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Neutralizing antibody and anti-retroviral drug sensitivities of HIV-1 isolates resistant to small molecule CCR5 inhibitors.

TitleNeutralizing antibody and anti-retroviral drug sensitivities of HIV-1 isolates resistant to small molecule CCR5 inhibitors.
Publication TypeJournal Article
Year of Publication2008
AuthorsPugach P, Ketas TJ, Michael E, Moore JP
JournalVirology
Volume377
Issue2
Pagination401-7
Date Published2008 Aug 1
ISSN0042-6822
KeywordsAnti-HIV Agents, Antibodies, Viral, Drug Resistance, Viral, HIV Fusion Inhibitors, HIV-1, Humans, Neutralization Tests, Receptors, CCR5
Abstract

The small molecule CCR5 inhibitors are a new class of drugs for treating infection by human immunodeficiency virus type 1 (HIV-1). They act by binding to the CCR5 co-receptor and preventing its use during HIV-1-cell fusion. Escape mutants can be raised against CCR5 inhibitors in vitro and will arise when these drugs are used clinically. Here, we have assessed the responses of CCR5 inhibitor-resistant viruses to other anti-retroviral drugs that act by different mechanisms, and their sensitivities to neutralizing antibodies (NAbs). The rationale for the latter study is that the resistance pathway for CCR5 inhibitors involves changes in the HIV-1 envelope glycoproteins (Env), which are also targets for NAbs. The escape mutants CC101.19 and D1/85.16 were selected for resistance to AD101 and vicriviroc (VVC), respectively, from the primary R5 HIV-1 isolate CC1/85. Each escape mutant was cross-resistant to other small molecule CCR5 inhibitors (aplaviroc, maraviroc, VVC, AD101 and CMPD 167), but sensitive to protein ligands of CCR5: the modified chemokine PSC-RANTES and the humanized MAb PRO-140. The resistant viruses also retained wild-type sensitivity to the nucleoside reverse transcriptase inhibitor (RTI) zidovudine, the non-nucleoside RTI nevirapine, the protease inhibitor atazanavir and other attachment and fusion inhibitors that act independently of CCR5 (BMS-806, PRO-542 and enfuvirtide). Of note is that the escape mutants were more sensitive than the parental CC1/85 isolate to a subset of neutralizing monoclonal antibodies and to some sera from HIV-1-infected people, implying that sequence changes in Env that confer resistance to CCR5 inhibitors can increase the accessibility of some NAb epitopes. The need to preserve NAb resistance may therefore be a constraint upon how escape from CCR5 inhibitors occurs in vivo.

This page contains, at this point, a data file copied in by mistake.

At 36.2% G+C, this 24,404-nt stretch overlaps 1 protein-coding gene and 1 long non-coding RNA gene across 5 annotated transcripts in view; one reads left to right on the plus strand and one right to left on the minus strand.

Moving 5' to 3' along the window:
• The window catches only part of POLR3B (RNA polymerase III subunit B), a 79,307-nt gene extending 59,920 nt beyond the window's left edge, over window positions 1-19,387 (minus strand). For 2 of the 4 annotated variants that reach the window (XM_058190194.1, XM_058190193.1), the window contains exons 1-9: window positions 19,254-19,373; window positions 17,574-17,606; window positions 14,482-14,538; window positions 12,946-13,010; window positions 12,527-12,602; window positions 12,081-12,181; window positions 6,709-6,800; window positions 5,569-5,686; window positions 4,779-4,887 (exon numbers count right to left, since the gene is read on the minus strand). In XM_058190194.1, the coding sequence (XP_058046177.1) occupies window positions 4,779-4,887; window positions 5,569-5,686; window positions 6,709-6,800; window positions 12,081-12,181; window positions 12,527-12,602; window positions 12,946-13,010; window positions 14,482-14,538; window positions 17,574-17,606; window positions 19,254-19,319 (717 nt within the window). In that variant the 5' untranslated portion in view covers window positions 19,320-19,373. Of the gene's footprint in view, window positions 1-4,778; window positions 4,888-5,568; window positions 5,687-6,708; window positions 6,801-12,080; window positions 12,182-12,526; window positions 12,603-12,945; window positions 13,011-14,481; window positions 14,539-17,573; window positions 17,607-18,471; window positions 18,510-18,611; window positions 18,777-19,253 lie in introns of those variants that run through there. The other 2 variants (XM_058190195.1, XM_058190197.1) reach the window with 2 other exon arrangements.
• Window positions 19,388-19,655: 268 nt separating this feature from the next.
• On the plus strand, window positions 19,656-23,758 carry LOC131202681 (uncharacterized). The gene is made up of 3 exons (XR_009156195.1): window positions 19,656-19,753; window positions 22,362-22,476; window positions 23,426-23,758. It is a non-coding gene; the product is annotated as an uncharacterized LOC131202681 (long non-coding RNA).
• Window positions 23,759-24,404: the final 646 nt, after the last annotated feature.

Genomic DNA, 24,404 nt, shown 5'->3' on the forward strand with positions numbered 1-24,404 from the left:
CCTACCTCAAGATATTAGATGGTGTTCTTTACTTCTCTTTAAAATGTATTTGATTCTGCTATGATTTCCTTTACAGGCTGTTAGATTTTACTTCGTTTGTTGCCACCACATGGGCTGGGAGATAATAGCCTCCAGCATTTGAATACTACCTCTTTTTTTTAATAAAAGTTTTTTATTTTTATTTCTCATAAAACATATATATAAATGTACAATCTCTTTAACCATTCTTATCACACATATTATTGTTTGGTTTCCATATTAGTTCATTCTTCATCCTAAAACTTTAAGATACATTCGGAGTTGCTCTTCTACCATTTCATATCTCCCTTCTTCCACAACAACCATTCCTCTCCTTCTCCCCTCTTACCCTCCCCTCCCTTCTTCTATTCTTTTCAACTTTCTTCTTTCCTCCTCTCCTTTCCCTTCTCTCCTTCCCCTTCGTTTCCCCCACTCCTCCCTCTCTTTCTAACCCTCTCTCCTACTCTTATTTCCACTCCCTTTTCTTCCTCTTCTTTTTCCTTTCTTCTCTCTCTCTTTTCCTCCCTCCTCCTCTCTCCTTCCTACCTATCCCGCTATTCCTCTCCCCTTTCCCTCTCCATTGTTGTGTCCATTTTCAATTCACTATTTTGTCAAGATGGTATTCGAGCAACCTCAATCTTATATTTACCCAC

DOI10.1016/j.virol.2008.04.032
Alternate JournalVirology
PubMed ID18519143
PubMed Central IDPMC2528836
Grant ListAI36082 / AI / NIAID NIH HHS / United States
AI41420 / AI / NIAID NIH HHS / United States
R01 AI041420-13 / AI / NIAID NIH HHS / United States
R01 AI041420-17 / AI / NIAID NIH HHS / United States
R37 AI036082-15 / AI / NIAID NIH HHS / United States
R37 AI040877-15 / AI / NIAID NIH HHS / United States
T32 AI07621 / AI / NIAID NIH HHS / United States

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